Eyewitness Korea...

 

...The Experience of British & American Soldiers in the Korean War 1950-1953, from Pen & Sword

 

Title: Eyewitness Korea

Author: James Goulty

Publisher: Pen & Sword

ISBN: 978-1-47387-090-1

A fine new book from James Goulty covering what it was like to have fought in the Korean War, 1950-53. As he points out in the book, it is often referred to as the 'Forgotten War', overshadowed by WW2 and later conflicts such as Vietnam, the Falklands and the Gulf Wars. What we read is the story of the 'experience' rather than a simple history of chronological events that made up the war for both the British and American soldiers who fought there under the auspices of the United Nations (UN).

After the invasion of South Korea by the army of North Korea, the UN voted to intervene, based largely on the desire to combat the expansion of the communist ideals of the North. So, the 9 chapters, which in themselves are sub-divided into particular elements, start off with the background to the start of the war and details of the Korean Peninsula. Then it goes on to look at A Lesson in Readiness, which considers how both Britain and America mobilised their troops for deployment to Korea. Both were in a period of reduction after the end of WW2, many veterans had left the army and it was new troops who need to be organised, trained and transported to the Far East. In the case of the UK that meant the new National Servicemen. To get them to Destination Korea, a place many had hardly even heard of, it meant long voyages on troopships, and only a minimum that were flown in. Then it moves on to Ground Warfare in Korea, when in the early period there was greater movement of the front, Southwards, Northwards and back again plus the involvement of the Chinese army. The mountainous terrain and the extremes of weather all had an impact on both European and American troops. The next stage of the Ground Warfare considers major battles from the Chosin Reservoir, a change of commander and then fighting at Imjin and Kap'yong. Then for the last couple of years the war settled down into a stalemate roughly along the line of the 38th Parallel. The final chapters focus on Coping with Active Service, Prisoner of War Experiences and finally the impact of the end of the fighting and how soldiers coped with returning home. Throughout the book it uses memories recorded by a large number of veterans, including names we know from later years, such as Sir Peter De la Billiere and Michael Caine.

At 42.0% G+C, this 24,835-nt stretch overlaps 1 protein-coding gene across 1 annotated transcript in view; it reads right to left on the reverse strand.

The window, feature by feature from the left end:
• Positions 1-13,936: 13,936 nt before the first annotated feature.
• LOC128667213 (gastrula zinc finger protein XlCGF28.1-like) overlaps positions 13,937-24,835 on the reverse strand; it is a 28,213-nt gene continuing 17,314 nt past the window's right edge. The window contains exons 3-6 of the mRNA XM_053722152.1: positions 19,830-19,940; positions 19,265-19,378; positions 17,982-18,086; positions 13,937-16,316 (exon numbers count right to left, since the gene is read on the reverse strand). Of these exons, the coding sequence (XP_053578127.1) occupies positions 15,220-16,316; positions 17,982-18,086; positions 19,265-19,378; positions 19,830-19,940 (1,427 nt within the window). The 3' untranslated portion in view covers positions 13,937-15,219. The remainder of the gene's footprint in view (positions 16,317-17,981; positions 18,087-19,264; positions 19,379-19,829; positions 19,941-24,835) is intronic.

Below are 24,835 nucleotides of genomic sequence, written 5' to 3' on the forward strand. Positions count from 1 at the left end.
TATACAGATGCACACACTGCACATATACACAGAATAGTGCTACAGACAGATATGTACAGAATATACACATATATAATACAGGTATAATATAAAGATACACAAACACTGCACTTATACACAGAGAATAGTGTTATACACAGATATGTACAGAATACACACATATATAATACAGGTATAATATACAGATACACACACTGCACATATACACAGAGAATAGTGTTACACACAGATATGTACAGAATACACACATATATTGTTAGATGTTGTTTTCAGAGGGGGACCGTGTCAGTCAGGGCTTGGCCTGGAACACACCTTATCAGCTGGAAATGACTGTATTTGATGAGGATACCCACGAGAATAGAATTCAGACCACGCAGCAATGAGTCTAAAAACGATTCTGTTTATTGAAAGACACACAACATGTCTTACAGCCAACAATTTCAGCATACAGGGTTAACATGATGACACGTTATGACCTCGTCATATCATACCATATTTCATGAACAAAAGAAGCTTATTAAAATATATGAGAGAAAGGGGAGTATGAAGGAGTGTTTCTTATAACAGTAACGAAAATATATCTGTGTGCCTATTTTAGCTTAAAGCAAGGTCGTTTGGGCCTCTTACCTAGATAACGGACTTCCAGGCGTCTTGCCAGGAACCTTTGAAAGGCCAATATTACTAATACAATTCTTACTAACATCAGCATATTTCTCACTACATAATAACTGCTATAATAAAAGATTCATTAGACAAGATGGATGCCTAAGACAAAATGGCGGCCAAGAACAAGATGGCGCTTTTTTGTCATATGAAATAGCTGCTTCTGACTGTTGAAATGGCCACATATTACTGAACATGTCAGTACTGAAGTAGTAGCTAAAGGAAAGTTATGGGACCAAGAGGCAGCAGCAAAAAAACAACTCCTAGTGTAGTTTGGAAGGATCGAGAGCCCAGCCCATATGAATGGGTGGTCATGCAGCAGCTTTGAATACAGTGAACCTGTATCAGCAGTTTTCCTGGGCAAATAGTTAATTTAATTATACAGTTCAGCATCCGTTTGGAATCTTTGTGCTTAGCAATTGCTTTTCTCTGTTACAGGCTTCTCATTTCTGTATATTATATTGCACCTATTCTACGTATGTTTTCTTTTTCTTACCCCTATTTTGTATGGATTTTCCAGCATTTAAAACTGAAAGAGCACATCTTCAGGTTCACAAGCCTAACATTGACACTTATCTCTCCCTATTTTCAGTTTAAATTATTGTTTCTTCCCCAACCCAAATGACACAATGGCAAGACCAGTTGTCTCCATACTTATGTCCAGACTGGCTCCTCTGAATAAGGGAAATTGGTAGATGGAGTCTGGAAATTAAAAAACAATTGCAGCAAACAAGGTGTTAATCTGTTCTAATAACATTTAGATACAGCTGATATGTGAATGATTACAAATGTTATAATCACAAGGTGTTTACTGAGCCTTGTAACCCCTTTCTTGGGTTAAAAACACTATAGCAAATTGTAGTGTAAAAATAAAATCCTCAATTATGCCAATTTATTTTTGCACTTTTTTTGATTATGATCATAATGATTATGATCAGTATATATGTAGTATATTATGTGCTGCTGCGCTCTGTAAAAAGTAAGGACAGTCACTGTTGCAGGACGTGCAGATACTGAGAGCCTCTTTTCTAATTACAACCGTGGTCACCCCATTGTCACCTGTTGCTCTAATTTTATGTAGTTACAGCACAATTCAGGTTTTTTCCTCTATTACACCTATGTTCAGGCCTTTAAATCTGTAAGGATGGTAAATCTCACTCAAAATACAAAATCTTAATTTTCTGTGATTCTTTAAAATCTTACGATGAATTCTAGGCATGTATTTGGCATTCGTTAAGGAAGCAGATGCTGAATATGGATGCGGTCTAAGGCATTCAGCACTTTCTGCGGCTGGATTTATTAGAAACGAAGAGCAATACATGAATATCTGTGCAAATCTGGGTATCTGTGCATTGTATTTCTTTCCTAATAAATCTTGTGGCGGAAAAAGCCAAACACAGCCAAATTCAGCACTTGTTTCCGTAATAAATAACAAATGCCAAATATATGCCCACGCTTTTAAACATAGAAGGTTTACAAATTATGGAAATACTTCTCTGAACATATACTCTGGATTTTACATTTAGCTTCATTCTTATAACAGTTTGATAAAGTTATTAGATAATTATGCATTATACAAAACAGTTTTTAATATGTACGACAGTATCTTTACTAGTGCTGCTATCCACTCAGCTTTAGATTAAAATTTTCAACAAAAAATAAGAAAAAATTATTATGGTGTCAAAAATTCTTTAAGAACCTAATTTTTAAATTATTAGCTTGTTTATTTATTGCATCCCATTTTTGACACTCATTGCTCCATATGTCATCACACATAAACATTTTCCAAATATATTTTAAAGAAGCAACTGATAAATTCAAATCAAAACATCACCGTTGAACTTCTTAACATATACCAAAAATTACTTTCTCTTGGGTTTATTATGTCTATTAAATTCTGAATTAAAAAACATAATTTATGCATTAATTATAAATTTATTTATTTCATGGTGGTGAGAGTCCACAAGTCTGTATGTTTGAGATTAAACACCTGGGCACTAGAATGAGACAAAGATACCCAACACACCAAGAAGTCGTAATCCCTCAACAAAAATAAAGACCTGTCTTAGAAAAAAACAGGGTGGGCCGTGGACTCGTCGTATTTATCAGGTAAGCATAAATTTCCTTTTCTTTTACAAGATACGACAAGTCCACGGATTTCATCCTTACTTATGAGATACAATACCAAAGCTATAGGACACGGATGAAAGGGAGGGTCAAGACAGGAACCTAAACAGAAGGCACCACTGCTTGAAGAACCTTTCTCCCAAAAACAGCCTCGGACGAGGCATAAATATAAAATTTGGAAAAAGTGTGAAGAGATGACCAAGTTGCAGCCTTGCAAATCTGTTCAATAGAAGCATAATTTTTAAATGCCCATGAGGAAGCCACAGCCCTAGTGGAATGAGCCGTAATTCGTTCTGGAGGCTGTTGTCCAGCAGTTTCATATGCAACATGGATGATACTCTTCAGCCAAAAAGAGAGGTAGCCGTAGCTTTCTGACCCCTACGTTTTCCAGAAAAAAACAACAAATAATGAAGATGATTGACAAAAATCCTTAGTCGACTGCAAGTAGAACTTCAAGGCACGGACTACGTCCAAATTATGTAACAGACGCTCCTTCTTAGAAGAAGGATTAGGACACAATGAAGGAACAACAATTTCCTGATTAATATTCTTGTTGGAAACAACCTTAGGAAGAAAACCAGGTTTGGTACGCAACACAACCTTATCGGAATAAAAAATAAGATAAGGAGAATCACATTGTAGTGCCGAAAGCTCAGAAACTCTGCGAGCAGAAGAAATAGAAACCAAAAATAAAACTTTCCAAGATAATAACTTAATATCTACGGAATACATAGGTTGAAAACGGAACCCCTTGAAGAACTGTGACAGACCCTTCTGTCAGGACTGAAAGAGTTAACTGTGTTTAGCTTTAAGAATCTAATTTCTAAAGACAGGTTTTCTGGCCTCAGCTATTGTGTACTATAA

It makes for interesting reading, and highlights the wide differences between the two sides. The treatment of POWs was poor, only improving as armistice talks made progress. Terms such as 'Bug Out' were in use and which may be familiar to many of us thanks to the long running TV series of M.A.S.H. (one of my favourites). This is a good record of the experiences of those who had to endure many hardships and hopefully will help in making it not such a 'Forgotten War'.

Thanks to Pen and Sword for my copy.

Robin